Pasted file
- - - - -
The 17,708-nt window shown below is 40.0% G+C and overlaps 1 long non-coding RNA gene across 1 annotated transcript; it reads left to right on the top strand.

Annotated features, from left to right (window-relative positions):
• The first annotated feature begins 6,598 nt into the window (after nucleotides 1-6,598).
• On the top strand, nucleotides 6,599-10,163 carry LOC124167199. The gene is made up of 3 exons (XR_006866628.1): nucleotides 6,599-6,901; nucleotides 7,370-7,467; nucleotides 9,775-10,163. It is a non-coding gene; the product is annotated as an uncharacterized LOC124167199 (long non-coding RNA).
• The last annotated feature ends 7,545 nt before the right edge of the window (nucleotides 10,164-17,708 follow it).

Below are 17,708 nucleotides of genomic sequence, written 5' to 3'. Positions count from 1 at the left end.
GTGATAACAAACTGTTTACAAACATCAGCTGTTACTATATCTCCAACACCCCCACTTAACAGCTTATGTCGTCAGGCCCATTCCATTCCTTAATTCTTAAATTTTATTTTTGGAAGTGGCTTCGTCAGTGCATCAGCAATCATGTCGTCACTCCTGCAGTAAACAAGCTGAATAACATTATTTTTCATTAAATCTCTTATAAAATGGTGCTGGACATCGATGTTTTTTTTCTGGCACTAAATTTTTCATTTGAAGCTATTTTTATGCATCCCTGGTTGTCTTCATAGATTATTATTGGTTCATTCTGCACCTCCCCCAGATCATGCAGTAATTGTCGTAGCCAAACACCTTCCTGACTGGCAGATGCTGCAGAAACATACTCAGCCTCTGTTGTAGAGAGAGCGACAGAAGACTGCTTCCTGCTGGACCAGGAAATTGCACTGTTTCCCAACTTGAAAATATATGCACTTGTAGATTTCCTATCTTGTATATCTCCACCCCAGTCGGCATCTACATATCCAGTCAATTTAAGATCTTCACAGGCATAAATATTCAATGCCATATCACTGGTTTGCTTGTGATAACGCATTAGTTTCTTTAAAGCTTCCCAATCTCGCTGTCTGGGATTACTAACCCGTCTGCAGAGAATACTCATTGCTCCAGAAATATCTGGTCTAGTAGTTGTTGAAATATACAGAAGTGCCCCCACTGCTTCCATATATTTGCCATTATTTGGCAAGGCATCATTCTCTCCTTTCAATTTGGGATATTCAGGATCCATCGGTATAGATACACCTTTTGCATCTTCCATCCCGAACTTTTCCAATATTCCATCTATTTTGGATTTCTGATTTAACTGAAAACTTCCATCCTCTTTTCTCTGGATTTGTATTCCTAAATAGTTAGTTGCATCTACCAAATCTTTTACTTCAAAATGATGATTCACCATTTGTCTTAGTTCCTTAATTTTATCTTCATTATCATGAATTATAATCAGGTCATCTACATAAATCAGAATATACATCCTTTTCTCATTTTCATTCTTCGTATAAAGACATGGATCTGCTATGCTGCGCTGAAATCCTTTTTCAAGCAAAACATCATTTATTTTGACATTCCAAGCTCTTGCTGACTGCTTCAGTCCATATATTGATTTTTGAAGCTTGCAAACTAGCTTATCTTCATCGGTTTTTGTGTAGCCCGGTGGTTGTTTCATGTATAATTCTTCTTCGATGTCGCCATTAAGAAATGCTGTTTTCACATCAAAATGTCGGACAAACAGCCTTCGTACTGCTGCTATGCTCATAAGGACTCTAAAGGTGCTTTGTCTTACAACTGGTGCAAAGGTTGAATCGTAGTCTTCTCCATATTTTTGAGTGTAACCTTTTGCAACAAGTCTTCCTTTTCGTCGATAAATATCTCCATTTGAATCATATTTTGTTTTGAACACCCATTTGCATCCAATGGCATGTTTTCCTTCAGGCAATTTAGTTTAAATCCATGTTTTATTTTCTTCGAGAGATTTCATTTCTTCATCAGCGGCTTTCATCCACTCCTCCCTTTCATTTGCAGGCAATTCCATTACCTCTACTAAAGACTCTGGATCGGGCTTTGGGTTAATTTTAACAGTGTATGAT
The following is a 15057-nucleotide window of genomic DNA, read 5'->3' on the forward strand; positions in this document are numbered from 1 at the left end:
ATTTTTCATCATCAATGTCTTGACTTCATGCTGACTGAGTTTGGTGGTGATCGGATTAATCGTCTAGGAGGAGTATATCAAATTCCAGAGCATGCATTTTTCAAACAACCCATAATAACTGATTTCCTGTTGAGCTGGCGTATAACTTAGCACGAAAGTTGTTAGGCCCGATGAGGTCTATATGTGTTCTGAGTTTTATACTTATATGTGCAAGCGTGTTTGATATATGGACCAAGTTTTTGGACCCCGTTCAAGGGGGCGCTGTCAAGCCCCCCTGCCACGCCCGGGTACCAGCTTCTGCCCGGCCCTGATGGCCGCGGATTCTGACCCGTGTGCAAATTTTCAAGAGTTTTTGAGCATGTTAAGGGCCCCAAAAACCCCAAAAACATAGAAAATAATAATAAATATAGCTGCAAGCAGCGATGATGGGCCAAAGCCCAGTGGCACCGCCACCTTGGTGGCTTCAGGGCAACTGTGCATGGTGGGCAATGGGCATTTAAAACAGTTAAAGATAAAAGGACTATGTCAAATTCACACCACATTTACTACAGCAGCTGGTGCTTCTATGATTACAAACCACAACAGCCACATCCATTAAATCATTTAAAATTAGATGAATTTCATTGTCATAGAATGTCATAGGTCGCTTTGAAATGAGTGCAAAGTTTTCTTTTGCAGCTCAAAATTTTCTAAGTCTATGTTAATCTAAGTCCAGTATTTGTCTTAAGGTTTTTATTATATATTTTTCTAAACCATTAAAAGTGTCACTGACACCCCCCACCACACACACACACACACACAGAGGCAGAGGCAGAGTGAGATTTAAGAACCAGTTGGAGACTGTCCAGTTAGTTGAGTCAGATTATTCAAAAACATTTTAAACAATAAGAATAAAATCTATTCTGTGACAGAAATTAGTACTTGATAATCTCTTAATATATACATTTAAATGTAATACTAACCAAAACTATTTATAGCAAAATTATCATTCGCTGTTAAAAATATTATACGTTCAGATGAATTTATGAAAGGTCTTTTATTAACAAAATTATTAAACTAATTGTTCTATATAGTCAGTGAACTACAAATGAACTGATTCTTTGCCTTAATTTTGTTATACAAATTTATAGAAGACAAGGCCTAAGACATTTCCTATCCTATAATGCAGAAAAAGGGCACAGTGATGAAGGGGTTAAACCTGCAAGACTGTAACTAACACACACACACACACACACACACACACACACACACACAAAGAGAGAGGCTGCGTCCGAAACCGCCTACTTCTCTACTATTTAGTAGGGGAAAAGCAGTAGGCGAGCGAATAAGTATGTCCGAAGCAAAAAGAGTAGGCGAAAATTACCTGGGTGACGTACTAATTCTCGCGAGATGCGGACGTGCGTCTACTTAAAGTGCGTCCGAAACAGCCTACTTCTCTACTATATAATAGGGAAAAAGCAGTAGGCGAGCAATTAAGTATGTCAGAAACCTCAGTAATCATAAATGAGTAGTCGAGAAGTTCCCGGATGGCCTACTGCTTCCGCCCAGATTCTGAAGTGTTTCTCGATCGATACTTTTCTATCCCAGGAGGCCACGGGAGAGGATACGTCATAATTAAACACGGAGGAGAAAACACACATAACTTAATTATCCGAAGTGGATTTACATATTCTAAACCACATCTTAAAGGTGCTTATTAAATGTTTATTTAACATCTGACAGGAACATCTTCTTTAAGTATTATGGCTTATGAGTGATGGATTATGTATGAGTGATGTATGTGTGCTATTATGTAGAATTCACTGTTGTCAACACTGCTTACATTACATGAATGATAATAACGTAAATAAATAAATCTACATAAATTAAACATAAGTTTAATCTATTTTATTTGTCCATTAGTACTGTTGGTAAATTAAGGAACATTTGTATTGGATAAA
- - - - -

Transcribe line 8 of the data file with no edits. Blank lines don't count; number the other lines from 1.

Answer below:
The following is a 15057-nucleotide window of genomic DNA, read 5'->3' on the forward strand; positions in this document are numbered from 1 at the left end: